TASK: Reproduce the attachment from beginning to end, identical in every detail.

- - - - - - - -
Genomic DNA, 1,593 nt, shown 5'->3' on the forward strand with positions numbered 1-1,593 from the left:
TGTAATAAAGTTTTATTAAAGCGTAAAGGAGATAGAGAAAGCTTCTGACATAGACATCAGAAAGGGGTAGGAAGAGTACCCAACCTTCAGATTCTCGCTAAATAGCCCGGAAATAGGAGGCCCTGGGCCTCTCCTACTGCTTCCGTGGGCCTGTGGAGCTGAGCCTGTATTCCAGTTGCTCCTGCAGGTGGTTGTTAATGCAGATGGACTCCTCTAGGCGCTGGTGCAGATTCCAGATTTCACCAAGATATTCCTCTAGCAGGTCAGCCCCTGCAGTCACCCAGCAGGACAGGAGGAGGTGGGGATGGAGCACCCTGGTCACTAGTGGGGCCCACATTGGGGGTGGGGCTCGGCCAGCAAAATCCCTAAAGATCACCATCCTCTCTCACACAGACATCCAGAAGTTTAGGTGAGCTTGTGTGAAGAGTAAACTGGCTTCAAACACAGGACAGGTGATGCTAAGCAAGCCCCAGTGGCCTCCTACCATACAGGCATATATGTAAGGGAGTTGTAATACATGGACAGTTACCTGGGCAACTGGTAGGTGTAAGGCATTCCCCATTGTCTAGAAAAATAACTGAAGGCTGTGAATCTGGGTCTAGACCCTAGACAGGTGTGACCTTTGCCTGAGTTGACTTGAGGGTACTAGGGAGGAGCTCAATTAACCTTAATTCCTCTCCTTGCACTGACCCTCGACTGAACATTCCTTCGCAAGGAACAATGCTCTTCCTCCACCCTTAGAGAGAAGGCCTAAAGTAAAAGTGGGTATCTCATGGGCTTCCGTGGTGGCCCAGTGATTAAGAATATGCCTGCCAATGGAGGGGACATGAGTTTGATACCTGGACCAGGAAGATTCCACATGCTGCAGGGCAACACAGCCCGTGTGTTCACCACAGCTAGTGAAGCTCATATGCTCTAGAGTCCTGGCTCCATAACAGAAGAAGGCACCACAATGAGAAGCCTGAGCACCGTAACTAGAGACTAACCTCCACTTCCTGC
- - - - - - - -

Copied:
Genomic DNA, 1,593 nt, shown 5'->3' on the forward strand with positions numbered 1-1,593 from the left:
TGTAATAAAGTTTTATTAAAGCGTAAAGGAGATAGAGAAAGCTTCTGACATAGACATCAGAAAGGGGTAGGAAGAGTACCCAACCTTCAGATTCTCGCTAAATAGCCCGGAAATAGGAGGCCCTGGGCCTCTCCTACTGCTTCCGTGGGCCTGTGGAGCTGAGCCTGTATTCCAGTTGCTCCTGCAGGTGGTTGTTAATGCAGATGGACTCCTCTAGGCGCTGGTGCAGATTCCAGATTTCACCAAGATATTCCTCTAGCAGGTCAGCCCCTGCAGTCACCCAGCAGGACAGGAGGAGGTGGGGATGGAGCACCCTGGTCACTAGTGGGGCCCACATTGGGGGTGGGGCTCGGCCAGCAAAATCCCTAAAGATCACCATCCTCTCTCACACAGACATCCAGAAGTTTAGGTGAGCTTGTGTGAAGAGTAAACTGGCTTCAAACACAGGACAGGTGATGCTAAGCAAGCCCCAGTGGCCTCCTACCATACAGGCATATATGTAAGGGAGTTGTAATACATGGACAGTTACCTGGGCAACTGGTAGGTGTAAGGCATTCCCCATTGTCTAGAAAAATAACTGAAGGCTGTGAATCTGGGTCTAGACCCTAGACAGGTGTGACCTTTGCCTGAGTTGACTTGAGGGTACTAGGGAGGAGCTCAATTAACCTTAATTCCTCTCCTTGCACTGACCCTCGACTGAACATTCCTTCGCAAGGAACAATGCTCTTCCTCCACCCTTAGAGAGAAGGCCTAAAGTAAAAGTGGGTATCTCATGGGCTTCCGTGGTGGCCCAGTGATTAAGAATATGCCTGCCAATGGAGGGGACATGAGTTTGATACCTGGACCAGGAAGATTCCACATGCTGCAGGGCAACACAGCCCGTGTGTTCACCACAGCTAGTGAAGCTCATATGCTCTAGAGTCCTGGCTCCATAACAGAAGAAGGCACCACAATGAGAAGCCTGAGCACCGTAACTAGAGACTAACCTCCACTTCCTGC